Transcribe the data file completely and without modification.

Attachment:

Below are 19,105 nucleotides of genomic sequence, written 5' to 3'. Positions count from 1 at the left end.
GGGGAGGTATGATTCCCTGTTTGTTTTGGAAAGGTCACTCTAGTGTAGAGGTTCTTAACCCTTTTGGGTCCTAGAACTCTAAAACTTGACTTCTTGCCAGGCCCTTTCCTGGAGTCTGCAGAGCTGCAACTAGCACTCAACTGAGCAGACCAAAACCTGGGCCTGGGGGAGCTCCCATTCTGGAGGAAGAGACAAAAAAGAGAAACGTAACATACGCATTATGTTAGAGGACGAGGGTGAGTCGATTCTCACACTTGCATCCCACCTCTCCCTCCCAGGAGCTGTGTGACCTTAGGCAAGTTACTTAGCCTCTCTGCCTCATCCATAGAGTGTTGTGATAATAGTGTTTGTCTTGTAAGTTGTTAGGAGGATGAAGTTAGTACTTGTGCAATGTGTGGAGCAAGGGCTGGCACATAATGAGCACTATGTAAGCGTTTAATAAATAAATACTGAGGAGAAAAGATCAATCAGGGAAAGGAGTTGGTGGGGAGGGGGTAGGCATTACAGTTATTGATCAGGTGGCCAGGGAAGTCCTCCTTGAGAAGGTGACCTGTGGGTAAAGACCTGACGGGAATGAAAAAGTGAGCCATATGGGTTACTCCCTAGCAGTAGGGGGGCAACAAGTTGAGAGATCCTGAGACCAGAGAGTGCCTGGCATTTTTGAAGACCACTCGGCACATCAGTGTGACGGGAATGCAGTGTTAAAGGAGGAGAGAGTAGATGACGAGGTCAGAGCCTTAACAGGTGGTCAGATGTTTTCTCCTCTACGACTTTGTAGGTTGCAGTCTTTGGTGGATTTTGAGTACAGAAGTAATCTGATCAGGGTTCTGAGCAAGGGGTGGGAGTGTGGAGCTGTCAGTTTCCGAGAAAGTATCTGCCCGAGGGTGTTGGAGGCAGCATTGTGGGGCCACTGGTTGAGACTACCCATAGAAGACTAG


Below are 19,105 nucleotides of genomic sequence, written 5' to 3'. Positions count from 1 at the left end.
GGGGAGGTATGATTCCCTGTTTGTTTTGGAAAGGTCACTCTAGTGTAGAGGTTCTTAACCCTTTTGGGTCCTAGAACTCTAAAACTTGACTTCTTGCCAGGCCCTTTCCTGGAGTCTGCAGAGCTGCAACTAGCACTCAACTGAGCAGACCAAAACCTGGGCCTGGGGGAGCTCCCATTCTGGAGGAAGAGACAAAAAAGAGAAACGTAACATACGCATTATGTTAGAGGACGAGGGTGAGTCGATTCTCACACTTGCATCCCACCTCTCCCTCCCAGGAGCTGTGTGACCTTAGGCAAGTTACTTAGCCTCTCTGCCTCATCCATAGAGTGTTGTGATAATAGTGTTTGTCTTGTAAGTTGTTAGGAGGATGAAGTTAGTACTTGTGCAATGTGTGGAGCAAGGGCTGGCACATAATGAGCACTATGTAAGCGTTTAATAAATAAATACTGAGGAGAAAAGATCAATCAGGGAAAGGAGTTGGTGGGGAGGGGGTAGGCATTACAGTTATTGATCAGGTGGCCAGGGAAGTCCTCCTTGAGAAGGTGACCTGTGGGTAAAGACCTGACGGGAATGAAAAAGTGAGCCATATGGGTTACTCCCTAGCAGTAGGGGGGCAACAAGTTGAGAGATCCTGAGACCAGAGAGTGCCTGGCATTTTTGAAGACCACTCGGCACATCAGTGTGACGGGAATGCAGTGTTAAAGGAGGAGAGAGTAGATGACGAGGTCAGAGCCTTAACAGGTGGTCAGATGTTTTCTCCTCTACGACTTTGTAGGTTGCAGTCTTTGGTGGATTTTGAGTACAGAAGTAATCTGATCAGGGTTCTGAGCAAGGGGTGGGAGTGTGGAGCTGTCAGTTTCCGAGAAAGTATCTGCCCGAGGGTGTTGGAGGCAGCATTGTGGGGCCACTGGTTGAGACTACCCATAGAAGACTAG